A famed and celebrated author, Martel is undeniably a gifted wordsmith: intellectual, insightful, but ultimately and unfortunately he is also an extreme elitist. His push for reading as a path to wisdom and greater experience may be fair enough to believe, but his idealistic vision only reaches the converted, and even then, has the ability to alienate. Poignant and patronizing, his outlandish and at times outrageous insinuations of PM Harper left many laughing, but his asinine approach left others reeling at the dumbfounded assumptions of art's role in society. Art in all its levels whether it is pure entertainment of low brow nature or challenging experimental works from a prestigious canon co-exist together and should be acknowledged in equal weight for different audiences. One is not greater than the other, perhaps more accessible or stimulating, but both should be proudly consumed. Prefacing his nonchalant admiration for mindless entertainment art and dividing art against itself for the sake of elitism (and not even merit), Martel and similiar thinkers are only further marginalizing culture from our already-unsatisfied society. Quipping that the mindless art of television or thrillers as samples of childhood shame and are today ingested as "candy," Martel implicates high esoteric art as the equivalent of brocoli, condenscending the issue to extremes. Simply needed to achieve balance, Art in its many formations needs to be consumed in order to expand the palette. Feeling shame or guilty as Martel admits when enjoying "moronic" entertainment does not expand the dialogue. Rather, this perspective only creates a greater divide between who should enjoy Art and who can enjoy Art.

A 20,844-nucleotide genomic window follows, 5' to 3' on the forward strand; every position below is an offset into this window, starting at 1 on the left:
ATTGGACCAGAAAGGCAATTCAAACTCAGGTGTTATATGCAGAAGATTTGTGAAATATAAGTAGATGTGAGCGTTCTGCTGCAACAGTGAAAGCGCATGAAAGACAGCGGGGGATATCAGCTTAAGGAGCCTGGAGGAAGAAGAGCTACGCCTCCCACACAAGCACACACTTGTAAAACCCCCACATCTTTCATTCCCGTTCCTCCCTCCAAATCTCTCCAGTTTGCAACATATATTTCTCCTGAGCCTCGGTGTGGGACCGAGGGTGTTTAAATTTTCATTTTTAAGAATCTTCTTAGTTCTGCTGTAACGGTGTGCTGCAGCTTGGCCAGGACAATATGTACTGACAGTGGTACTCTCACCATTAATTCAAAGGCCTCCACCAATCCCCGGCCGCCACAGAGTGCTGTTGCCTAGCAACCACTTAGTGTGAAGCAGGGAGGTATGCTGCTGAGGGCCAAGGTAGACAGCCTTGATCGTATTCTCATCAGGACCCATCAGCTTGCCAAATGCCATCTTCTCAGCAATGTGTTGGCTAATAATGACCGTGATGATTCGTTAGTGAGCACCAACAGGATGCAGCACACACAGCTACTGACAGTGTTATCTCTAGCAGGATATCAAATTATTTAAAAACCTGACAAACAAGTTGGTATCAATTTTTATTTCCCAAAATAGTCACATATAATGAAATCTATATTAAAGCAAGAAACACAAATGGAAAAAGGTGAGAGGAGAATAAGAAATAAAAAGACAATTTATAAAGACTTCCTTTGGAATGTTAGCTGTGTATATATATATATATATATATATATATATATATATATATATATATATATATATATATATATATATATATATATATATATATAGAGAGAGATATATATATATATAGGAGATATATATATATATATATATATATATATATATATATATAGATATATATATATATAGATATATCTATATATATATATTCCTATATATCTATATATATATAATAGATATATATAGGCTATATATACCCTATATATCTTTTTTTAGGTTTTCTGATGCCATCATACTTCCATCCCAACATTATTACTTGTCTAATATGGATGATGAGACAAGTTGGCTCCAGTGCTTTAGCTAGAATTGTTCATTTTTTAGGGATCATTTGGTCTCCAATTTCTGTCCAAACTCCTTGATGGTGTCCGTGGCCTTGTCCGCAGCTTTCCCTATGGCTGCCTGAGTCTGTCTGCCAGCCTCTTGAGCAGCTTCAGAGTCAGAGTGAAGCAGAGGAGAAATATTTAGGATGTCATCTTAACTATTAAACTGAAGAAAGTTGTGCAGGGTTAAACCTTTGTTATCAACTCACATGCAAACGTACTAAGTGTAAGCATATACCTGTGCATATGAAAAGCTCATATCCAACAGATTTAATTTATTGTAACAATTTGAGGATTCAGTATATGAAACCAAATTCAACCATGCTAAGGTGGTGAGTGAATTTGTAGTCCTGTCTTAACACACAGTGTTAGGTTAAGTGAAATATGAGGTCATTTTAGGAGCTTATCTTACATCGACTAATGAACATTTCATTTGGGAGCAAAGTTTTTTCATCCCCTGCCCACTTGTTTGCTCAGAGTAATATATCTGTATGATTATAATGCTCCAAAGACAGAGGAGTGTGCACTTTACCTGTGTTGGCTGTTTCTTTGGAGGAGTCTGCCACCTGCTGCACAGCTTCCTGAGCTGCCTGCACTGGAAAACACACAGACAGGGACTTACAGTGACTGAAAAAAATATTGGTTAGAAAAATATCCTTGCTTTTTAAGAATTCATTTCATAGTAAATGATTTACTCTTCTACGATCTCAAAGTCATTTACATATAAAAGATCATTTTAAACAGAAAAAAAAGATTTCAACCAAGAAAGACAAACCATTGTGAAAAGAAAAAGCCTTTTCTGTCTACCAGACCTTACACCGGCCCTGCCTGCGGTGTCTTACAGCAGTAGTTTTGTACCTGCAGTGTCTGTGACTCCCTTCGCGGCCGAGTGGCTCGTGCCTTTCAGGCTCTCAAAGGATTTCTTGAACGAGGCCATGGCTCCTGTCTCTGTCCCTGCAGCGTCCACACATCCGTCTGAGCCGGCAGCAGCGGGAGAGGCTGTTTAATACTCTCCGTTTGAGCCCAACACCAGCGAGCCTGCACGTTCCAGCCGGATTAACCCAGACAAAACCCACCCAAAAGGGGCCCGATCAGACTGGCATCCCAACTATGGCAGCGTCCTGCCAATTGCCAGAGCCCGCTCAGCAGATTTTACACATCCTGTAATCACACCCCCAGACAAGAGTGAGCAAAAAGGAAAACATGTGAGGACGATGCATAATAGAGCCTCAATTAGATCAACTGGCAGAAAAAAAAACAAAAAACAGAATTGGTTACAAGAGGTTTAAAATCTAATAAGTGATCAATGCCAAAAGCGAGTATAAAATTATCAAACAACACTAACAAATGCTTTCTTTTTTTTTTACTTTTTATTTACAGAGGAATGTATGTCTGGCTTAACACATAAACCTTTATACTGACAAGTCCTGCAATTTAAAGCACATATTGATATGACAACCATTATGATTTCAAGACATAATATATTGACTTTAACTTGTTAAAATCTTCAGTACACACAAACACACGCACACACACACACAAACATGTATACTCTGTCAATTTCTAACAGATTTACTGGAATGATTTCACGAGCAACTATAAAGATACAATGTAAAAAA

Martel beautifully captures the notion that "life is interpretation" -- that art can help us explore life and its capabilities, and that sentiment was important to share in a city like Edmonton, a city experiencing tremendous growth and transition and not enough reflection of where this boom is taking us as a community. Edmonton is still quite young, and our sense of legacy is dwindling with the grab for fast and easy cash, but once we realize the need to invest in our own legacy will we begin to invest in the arts. Edmonton needs art to reflect our changing city and culture, and the only real stipulation is that the art being created be interpreative and reflective of the real lives that are happening, and be challenging, pushing all of our boundaries, and be more than just intellectually satisfying, but a creation that reflects a grain of shared experience.
Posted on 11/11/2007 by Amy Fung